From Josephus, we know that Mariamne the High Priest’s daughter had two brothers named Joazar and Eleazar who were also High Priests. There are differing opinions on whether they were sons of Simon or brothers…but all three plus a brother-in-law, Matthias husband of another unnamed daughter, (Elizabeth…my theory) will be High Priest for a short time in the last days of Herod and the early reign of Archelaus. See post on Elizabeth daughter of Aaron.

But where is Lazarus in all this? Well, The Jewish Encyclopedia On-Line says this about the name Eleazar…

Eleazar son of Boethus was the High Priest of Israel from 4 B.C. to a time before 6 A.D. “Lazarus” is the Greek form of the Hebrew Eleazar. Like Lazarus, Eleazar had two well-known sisters, Miriam and Martha. Baltz uses texts from the Talmud and Midrashim to argue that these are the same Mary and Martha that we find in the gospels. Their brother and former High Priest Eleazar was the “Lazarus” whom Jesus raised from the dead, his Beloved Disciple.[2] [3]

The same source indicates that “Joazar” is a variation on the name “Boethus.” Lazarus has for some become the “Beloved Disciple” because of the passages on how Jesus loved him. (See last post) But I would like to add a daughter of the queen’s perspective:

Now when their father Hyrcanus was dead, the eldest son Aristobulus…loved his next brother Antigonus and treated him as his equal; but the others he held in bonds…Antiquities of the Jews XIII.XI.1

Mariamne of Bethany, therefore, would be the link between the two tribes…she was the available virgin in the right place at the right time to make the alliance between an outsider heir to the kingdom raised in Galilee with a mother with a questionable background but a royal blood tie, probably anathema to her right wing… and an outsider High Priest exiled in a poor village in the hill country. If Jesus had become “King of the Jews,” she would have been queen, Mariamne VI by my count.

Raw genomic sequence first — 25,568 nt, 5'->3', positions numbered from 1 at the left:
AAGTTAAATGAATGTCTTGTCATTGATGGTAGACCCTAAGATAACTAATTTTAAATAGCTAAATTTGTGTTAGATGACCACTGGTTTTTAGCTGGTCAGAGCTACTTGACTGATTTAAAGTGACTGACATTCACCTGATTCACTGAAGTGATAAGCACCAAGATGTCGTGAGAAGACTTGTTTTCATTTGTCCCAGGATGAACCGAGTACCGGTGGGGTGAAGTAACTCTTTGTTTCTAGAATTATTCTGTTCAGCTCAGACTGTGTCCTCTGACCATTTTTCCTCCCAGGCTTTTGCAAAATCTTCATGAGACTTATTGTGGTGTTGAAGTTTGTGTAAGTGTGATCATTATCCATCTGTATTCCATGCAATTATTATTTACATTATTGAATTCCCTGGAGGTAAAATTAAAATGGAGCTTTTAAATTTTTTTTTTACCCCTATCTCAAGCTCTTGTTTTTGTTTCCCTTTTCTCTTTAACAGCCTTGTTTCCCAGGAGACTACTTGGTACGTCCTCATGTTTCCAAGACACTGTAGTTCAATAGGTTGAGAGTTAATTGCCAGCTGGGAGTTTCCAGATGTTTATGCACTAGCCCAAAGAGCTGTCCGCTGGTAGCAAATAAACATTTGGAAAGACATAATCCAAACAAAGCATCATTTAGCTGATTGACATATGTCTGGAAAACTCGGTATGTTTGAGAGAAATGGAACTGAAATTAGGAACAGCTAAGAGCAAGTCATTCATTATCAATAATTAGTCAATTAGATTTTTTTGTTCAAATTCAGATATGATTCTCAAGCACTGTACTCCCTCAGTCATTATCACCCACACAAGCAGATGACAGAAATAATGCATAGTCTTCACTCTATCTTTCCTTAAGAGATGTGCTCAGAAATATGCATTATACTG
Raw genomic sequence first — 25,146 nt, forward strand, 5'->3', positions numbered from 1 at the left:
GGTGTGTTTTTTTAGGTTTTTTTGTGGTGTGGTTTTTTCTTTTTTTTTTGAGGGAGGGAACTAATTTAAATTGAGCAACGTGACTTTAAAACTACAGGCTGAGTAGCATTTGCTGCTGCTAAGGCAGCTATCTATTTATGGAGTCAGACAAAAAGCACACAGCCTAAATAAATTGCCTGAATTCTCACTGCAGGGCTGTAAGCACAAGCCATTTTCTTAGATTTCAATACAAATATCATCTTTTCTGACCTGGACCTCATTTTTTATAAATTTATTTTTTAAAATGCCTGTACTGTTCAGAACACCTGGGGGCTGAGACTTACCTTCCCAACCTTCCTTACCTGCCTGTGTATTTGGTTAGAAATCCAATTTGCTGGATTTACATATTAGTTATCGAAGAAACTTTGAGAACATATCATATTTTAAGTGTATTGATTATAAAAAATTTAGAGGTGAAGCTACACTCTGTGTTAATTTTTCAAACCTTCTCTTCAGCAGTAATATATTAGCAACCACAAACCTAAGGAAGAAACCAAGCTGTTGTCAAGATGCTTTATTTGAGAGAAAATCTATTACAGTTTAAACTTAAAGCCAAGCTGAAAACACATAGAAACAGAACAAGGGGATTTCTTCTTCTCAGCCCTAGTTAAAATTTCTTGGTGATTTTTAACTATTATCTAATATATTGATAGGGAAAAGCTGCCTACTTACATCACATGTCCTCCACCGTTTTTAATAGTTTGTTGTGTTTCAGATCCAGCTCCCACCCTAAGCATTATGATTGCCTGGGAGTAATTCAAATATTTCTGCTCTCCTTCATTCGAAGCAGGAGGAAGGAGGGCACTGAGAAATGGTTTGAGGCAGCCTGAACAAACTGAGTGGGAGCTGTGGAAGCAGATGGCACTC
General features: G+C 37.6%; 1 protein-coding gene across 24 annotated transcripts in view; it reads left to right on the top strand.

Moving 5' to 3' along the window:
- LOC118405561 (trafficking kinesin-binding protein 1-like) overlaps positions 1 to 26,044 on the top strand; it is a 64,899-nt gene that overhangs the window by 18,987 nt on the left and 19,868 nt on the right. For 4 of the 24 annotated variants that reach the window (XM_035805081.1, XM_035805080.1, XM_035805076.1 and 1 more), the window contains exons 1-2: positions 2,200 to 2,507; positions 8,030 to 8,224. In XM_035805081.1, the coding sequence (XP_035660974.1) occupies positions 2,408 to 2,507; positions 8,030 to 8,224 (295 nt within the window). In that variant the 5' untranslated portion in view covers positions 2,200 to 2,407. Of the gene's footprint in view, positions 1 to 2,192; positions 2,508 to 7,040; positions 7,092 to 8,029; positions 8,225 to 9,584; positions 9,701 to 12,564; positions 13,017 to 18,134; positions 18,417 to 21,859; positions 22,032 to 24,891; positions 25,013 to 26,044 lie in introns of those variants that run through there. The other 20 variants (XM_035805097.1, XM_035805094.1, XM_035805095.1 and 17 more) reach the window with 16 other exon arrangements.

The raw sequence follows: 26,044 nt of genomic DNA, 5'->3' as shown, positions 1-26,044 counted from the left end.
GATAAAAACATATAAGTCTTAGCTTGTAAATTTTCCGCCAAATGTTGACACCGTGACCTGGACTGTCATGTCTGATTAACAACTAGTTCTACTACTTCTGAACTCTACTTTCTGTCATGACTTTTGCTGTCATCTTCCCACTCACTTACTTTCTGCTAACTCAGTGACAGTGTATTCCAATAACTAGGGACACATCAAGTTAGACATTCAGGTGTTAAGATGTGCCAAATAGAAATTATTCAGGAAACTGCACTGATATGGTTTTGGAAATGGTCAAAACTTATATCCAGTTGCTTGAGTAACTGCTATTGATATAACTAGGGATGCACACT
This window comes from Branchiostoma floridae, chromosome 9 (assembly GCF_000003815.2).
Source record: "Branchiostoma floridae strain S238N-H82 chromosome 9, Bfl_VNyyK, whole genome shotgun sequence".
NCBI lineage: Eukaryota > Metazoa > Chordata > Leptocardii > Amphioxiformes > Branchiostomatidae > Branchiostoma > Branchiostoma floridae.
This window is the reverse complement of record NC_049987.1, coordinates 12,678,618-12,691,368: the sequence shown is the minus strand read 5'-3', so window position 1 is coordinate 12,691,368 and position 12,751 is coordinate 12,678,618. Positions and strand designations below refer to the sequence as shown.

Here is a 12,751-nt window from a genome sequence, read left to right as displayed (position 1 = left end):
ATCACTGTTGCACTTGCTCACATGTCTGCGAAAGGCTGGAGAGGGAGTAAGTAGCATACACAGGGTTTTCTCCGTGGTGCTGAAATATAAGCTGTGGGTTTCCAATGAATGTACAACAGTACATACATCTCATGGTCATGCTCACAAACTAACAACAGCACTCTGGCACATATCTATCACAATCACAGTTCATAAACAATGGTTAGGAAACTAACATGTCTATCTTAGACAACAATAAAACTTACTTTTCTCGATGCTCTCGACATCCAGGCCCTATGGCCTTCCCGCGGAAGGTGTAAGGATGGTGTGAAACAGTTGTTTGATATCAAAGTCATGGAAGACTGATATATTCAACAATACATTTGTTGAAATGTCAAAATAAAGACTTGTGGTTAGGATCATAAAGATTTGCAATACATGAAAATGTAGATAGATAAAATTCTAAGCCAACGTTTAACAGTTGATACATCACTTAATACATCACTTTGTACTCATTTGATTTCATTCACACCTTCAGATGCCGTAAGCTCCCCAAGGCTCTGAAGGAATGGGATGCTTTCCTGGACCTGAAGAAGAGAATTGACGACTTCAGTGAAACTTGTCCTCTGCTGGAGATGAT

Mariamne of Bethany

Mary of Bethany

The gospels were written from ca 90 A.D. to 135 A.D., well after the war with Rome in 65-70 A.D. With the Temple destroyed, priests were no longer needed…and many of the younger priests had fought the Romans and died, but the Pharisees, soon to be called “rabbis,” were allowed to have a center to study in Galilee. We have seen a small portion of the rabbis’ war of words with the gospel writers reflected in the anti-Semitism in the gospels and the slanders of Mary in rabbinic writings…all happening after the death of Jesus but still affecting the written story that came later. Their writings are where I found Martha daughter of Boethus. In that vein, there is one other woman the rabbis speak of from the last days of Jerusalem named Miriam/Mary. Here is where it gets tricky…ha.

Miriam daughter of Nicodemus

The Rabbi’s loved to tell stories in the “Midrash” (Definition: an ancient commentary on part of the Hebrew scriptures, attached to the biblical text. The earliest Midrashim come from the 2nd century AD, although much of their content is older) of wealthy uppity women in the city and their tragic ends when the siege was broken, and Jerusalem destroyed in ca 65-70 A.D. One of the stories is about one such woman of the city and ointment.